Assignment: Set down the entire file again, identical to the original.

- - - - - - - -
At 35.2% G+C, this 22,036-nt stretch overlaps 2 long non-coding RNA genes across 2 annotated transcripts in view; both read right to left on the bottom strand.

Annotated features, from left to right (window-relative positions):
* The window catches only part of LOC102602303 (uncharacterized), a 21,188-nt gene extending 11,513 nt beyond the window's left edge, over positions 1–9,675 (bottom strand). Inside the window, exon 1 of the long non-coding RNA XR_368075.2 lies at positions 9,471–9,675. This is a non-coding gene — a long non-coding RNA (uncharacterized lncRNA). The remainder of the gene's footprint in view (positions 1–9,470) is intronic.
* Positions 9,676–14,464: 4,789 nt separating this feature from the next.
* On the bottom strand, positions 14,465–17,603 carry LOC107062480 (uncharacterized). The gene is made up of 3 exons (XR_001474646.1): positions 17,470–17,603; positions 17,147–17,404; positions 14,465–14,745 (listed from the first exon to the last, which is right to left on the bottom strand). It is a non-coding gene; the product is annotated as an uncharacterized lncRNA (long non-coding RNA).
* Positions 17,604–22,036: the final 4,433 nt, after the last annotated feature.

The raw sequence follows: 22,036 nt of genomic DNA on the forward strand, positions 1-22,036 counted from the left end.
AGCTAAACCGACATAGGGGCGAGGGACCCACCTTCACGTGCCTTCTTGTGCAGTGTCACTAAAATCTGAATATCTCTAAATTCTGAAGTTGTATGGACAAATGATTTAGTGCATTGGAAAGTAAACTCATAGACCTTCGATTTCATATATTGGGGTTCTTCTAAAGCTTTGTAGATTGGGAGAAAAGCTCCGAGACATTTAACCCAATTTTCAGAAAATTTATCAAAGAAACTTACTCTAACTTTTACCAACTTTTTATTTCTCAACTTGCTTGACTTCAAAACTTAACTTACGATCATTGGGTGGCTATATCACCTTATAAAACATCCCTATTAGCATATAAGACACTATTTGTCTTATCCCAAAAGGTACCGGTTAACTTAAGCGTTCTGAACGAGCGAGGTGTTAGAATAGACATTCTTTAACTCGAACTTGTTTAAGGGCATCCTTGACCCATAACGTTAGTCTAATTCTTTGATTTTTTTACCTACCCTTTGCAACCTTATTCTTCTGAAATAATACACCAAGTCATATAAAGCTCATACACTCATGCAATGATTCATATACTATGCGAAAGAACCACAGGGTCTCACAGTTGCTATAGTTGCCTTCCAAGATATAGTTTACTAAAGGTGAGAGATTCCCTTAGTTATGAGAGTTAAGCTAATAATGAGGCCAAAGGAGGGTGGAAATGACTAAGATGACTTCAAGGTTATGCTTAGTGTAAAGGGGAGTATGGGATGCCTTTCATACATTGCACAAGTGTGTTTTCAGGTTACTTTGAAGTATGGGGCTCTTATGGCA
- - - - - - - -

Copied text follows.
At 35.2% G+C, this 22,036-nt stretch overlaps 2 long non-coding RNA genes across 2 annotated transcripts in view; both read right to left on the bottom strand.

Annotated features, from left to right (window-relative positions):
* The window catches only part of LOC102602303 (uncharacterized), a 21,188-nt gene extending 11,513 nt beyond the window's left edge, over positions 1–9,675 (bottom strand). Inside the window, exon 1 of the long non-coding RNA XR_368075.2 lies at positions 9,471–9,675. This is a non-coding gene — a long non-coding RNA (uncharacterized lncRNA). The remainder of the gene's footprint in view (positions 1–9,470) is intronic.
* Positions 9,676–14,464: 4,789 nt separating this feature from the next.
* On the bottom strand, positions 14,465–17,603 carry LOC107062480 (uncharacterized). The gene is made up of 3 exons (XR_001474646.1): positions 17,470–17,603; positions 17,147–17,404; positions 14,465–14,745 (listed from the first exon to the last, which is right to left on the bottom strand). It is a non-coding gene; the product is annotated as an uncharacterized lncRNA (long non-coding RNA).
* Positions 17,604–22,036: the final 4,433 nt, after the last annotated feature.

The raw sequence follows: 22,036 nt of genomic DNA on the forward strand, positions 1-22,036 counted from the left end.
AGCTAAACCGACATAGGGGCGAGGGACCCACCTTCACGTGCCTTCTTGTGCAGTGTCACTAAAATCTGAATATCTCTAAATTCTGAAGTTGTATGGACAAATGATTTAGTGCATTGGAAAGTAAACTCATAGACCTTCGATTTCATATATTGGGGTTCTTCTAAAGCTTTGTAGATTGGGAGAAAAGCTCCGAGACATTTAACCCAATTTTCAGAAAATTTATCAAAGAAACTTACTCTAACTTTTACCAACTTTTTATTTCTCAACTTGCTTGACTTCAAAACTTAACTTACGATCATTGGGTGGCTATATCACCTTATAAAACATCCCTATTAGCATATAAGACACTATTTGTCTTATCCCAAAAGGTACCGGTTAACTTAAGCGTTCTGAACGAGCGAGGTGTTAGAATAGACATTCTTTAACTCGAACTTGTTTAAGGGCATCCTTGACCCATAACGTTAGTCTAATTCTTTGATTTTTTTACCTACCCTTTGCAACCTTATTCTTCTGAAATAATACACCAAGTCATATAAAGCTCATACACTCATGCAATGATTCATATACTATGCGAAAGAACCACAGGGTCTCACAGTTGCTATAGTTGCCTTCCAAGATATAGTTTACTAAAGGTGAGAGATTCCCTTAGTTATGAGAGTTAAGCTAATAATGAGGCCAAAGGAGGGTGGAAATGACTAAGATGACTTCAAGGTTATGCTTAGTGTAAAGGGGAGTATGGGATGCCTTTCATACATTGCACAAGTGTGTTTTCAGGTTACTTTGAAGTATGGGGCTCTTATGGCA